THOMAS: So, one of the other things, you know, I talked about earlier in terms of, and we talked about a little bit the last time, in terms of learning our technology and making sure we’re comfortable with our technology, right? Figuring out the things that we want, you know, figuring out our goals and all of that type of thing. What exactly do we wanna take out of this? I think there’s, the one thing that it doesn’t even matter what career, what profession you’re going into, but I think we need to think about it as professionalism, right? That idea of being professional. And, you know, this is not to throw anybody out there or anything like that, but, well, to embarrass anybody. But Nef, one of the first things that I noticed, your professionalism, on point. On point. And so, that was why I was like, “Oh, no, yeah. You got what you need to go.” That was one of those things. You had the hustle and the professionalism. And so, what I mean by that is I notice how you conduct yourself, right? So, not just in terms of the presentation, the oral presentation, but in just follow-up, doing exactly what you said you were gonna do. “I’m gonna send you an email. I’ll send you that.” She does it, right? These are the things that we need to make sure that we’re doing that too often we know it doesn’t happen. Now, again, no one is perfect. Everyone slips up. I know I slip up. Things fall off my radar. But I know that when they drop back on my radar, I’m gonna apologize, and I’m gonna get back to the person. Like, these are some of the things that we individually can be working on and making sure that we have tight before we even try to go ahead and get into any industry, but definitely AD.
And the reason I say definitely AD is because I’m not saying there is any sort of conspiracy out there. Please don’t take this like that, right? And I’m not saying that anyone is actually even maybe even consciously thinking about, “Oh, we have to keep them out,” right? But you better believe. [laughs] Well, you don’t better believe. But I’ll tell you that I truly, honestly believe that not everyone wants us there. You could apply that to any career. Not everyone would want blind people there. Not everyone wants a person with a disability there, okay? And so, you’re going to be looked at differently. That is just factual. So, you better have your stuff on point. That’s what I’m saying. And so, these are the things that we can be working on today in addition to the fundamentals, knowing our technology. And that’s what we talked about last time, so. Go ahead.
NEFERTITI: Nefertiti again. I 100% agree. I think of these as like soft skills.
NEFERTITI: But in a very real way, this is what is going to move you along, literally. Yeah. You say you’re gonna send an email, make a call, do that. You’re gonna audition for things, do that. You know, you’re gonna focus on learning your technology so that you’re better at Word and Excel with your screen reader, do that. Same goes with learning any DAWs program. I’ll tell you, when I first got into this, and I went to Thomas for advice, he told me point blank, like, “It’s okay if this turns out to be something you don’t wanna do, but if it is something you’re gonna, you know, you wanna do, you’re gonna have to do and learn X, Y, Z thing”. For me, the hardest thing has been the audio aspect. You know, if I could just be the writer, the quality control specialist, the narrator, and I just show up, say, to a studio or sit in front of a computer and type away and say my lines, it would be a wrap! But it’s not that simple. You’re not just a voice artist anymore. You’re also an engineer now, a lot of the time. So, learning that for me has been a great learning curve. But you have to do it. Like it or not, you know, it’s like with any job, right? No job is perfect. There are aspects of everything that we do that aren’t necessarily 100% to our liking. But you have to do what you have to do. And in this case, I 100% agree with Thomas. Have good follow-through. Have a driven nature so you can network. Don’t be afraid to say, “Oh, hey, hey! You got, you know, you got any voice work for me coming up? I’m out here. I’m available,” like, you know, what do they say? The squeaky wheel gets the grease or whatever it is?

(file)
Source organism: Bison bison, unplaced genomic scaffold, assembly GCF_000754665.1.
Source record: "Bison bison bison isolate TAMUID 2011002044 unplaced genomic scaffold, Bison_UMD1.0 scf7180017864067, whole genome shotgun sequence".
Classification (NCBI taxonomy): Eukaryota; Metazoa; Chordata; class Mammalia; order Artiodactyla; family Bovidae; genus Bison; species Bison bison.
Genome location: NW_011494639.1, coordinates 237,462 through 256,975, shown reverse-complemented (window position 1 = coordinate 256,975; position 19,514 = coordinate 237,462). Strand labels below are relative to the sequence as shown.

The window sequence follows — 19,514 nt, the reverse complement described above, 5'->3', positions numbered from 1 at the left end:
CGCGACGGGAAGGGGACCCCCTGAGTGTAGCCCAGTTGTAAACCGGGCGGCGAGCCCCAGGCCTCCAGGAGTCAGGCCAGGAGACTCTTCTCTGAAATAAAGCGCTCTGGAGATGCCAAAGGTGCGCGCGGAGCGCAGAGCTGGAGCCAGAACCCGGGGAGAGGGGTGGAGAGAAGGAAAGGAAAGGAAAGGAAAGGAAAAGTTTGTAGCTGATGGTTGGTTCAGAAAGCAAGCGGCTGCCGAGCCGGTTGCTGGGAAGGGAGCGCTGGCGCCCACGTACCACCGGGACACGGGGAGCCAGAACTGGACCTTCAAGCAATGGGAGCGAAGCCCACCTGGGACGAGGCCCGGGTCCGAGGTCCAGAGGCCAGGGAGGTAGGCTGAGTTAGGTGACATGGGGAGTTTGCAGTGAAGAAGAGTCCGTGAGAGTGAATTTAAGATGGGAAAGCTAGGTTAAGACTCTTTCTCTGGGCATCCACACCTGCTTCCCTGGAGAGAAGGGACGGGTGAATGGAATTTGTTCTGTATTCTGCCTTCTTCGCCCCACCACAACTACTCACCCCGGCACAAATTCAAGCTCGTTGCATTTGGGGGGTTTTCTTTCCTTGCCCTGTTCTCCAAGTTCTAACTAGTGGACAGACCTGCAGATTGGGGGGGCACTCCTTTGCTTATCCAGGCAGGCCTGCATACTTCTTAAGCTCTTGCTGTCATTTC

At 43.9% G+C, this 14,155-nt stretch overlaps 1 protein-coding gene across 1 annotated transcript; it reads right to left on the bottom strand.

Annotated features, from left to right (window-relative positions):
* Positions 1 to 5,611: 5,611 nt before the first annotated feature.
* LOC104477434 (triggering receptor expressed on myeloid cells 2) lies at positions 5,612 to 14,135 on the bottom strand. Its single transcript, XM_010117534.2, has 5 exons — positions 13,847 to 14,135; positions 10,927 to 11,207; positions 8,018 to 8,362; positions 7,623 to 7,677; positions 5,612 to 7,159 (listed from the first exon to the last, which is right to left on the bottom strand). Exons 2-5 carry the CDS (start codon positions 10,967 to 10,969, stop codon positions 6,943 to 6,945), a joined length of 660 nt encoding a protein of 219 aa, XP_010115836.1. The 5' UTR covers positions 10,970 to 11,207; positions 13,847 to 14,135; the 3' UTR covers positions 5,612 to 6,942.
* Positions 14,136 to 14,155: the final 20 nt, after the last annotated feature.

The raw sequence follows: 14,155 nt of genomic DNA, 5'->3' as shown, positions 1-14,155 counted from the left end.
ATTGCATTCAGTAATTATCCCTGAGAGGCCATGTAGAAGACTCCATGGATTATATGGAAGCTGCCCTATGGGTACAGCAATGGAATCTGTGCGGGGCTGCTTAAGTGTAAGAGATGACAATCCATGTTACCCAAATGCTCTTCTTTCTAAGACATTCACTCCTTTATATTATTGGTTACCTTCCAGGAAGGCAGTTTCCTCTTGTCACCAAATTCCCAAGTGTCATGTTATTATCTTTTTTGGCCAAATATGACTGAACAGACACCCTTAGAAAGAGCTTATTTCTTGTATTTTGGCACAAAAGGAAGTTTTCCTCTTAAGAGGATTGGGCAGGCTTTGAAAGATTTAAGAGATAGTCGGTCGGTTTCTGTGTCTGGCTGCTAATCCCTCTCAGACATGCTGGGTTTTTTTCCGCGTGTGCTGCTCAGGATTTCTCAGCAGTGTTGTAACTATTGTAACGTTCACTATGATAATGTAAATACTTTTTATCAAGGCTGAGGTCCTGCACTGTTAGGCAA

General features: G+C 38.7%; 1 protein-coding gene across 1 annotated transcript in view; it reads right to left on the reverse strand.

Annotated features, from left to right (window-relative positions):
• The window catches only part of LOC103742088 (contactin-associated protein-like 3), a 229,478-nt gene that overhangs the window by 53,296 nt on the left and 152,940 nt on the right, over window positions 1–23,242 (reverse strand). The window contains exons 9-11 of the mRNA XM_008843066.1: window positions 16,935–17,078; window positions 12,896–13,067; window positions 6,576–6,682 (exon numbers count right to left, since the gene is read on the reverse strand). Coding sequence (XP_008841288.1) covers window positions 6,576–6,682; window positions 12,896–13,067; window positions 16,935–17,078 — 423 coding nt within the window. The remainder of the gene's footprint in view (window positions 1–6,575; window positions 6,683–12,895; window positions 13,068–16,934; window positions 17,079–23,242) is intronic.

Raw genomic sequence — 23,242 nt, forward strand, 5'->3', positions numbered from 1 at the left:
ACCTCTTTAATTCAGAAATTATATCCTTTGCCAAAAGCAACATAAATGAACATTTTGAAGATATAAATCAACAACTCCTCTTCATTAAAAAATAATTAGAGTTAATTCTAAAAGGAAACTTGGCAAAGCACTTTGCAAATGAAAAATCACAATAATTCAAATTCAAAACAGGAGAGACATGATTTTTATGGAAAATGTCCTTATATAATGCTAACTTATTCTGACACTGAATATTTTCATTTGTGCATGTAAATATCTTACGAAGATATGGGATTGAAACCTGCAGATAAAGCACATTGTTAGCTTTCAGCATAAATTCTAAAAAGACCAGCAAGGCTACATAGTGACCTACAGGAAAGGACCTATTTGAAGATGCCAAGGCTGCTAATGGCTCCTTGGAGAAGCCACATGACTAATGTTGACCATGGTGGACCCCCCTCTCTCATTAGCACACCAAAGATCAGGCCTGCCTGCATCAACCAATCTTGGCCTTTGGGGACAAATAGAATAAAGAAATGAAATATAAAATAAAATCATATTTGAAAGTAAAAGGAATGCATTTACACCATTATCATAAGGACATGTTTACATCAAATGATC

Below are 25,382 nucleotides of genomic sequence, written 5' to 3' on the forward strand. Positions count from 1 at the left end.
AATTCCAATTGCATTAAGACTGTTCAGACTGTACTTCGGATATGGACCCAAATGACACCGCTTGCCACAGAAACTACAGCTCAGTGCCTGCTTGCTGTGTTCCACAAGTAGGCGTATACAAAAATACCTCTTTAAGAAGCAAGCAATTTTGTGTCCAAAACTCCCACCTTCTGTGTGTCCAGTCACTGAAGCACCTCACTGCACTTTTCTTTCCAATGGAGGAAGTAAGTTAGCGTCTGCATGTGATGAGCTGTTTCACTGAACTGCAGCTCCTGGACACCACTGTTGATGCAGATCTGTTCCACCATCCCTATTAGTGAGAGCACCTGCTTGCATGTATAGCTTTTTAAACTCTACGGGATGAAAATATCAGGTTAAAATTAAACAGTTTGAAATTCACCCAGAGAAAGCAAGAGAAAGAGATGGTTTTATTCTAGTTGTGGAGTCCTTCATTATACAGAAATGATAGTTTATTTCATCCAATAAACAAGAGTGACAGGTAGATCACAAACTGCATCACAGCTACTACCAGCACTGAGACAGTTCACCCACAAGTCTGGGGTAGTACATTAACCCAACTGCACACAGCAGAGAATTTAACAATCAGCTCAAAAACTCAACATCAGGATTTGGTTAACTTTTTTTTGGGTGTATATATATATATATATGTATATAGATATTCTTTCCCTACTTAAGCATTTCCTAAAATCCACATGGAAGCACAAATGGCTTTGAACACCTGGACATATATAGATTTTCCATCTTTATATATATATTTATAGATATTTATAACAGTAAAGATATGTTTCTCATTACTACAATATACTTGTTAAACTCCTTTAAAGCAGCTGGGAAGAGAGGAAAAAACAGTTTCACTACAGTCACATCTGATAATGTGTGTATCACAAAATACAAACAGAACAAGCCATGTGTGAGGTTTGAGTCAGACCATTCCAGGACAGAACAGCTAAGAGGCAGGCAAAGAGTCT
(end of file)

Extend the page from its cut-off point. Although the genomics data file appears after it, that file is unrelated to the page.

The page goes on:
NEFERTITI: Yeah, that’s part of it, too. Not being shy, putting yourself out there, and being willing and able and dedicated to learning. Super important even before you get into training and the like. I mean, I think those are sort of trainings in and of themselves, life skills.
THOMAS: Absolutely. Absolutely. And you said something, Nef, no job is perfect. And I just wanna point out again, and we’re not even talking about a job. You can get to a job, and you have on-the-job training.
THOMAS: Jobs, employers might send you to a training when you have a new system, you’re getting on a new project, you need to learn a new language, coding language, whatever the case may be, right? You’re going to go to a training, and you’re getting paid for that. It ain’t working the same way [laughs] with the freelance work. It does not. You have to cover your own training costs and time.
THOMAS: And it’s just really, really something. And again, I don’t wanna sound like I’m trying to scare anybody away ‘cause that is not, that is not why I got into this, because I really want…I really wanna see more blind people at every level.
NEFERTITI: No, we wanna proliferate this with blind people. But we need you to be prepared.
THOMAS: Right. But I want you to ready.
NEFERTITI: Yes. We want you to know.
THOMAS: Yes, yes. Because the worst thing, the worst thing is to have that opportunity, and you’re not ready for it, because then you might— And it’s not to say because nothing is finite like that, right? It doesn’t mean that it is the end-all, but man it sure does make it harder. It will make it harder. And so, be ready. Be ready with all of these things, you know?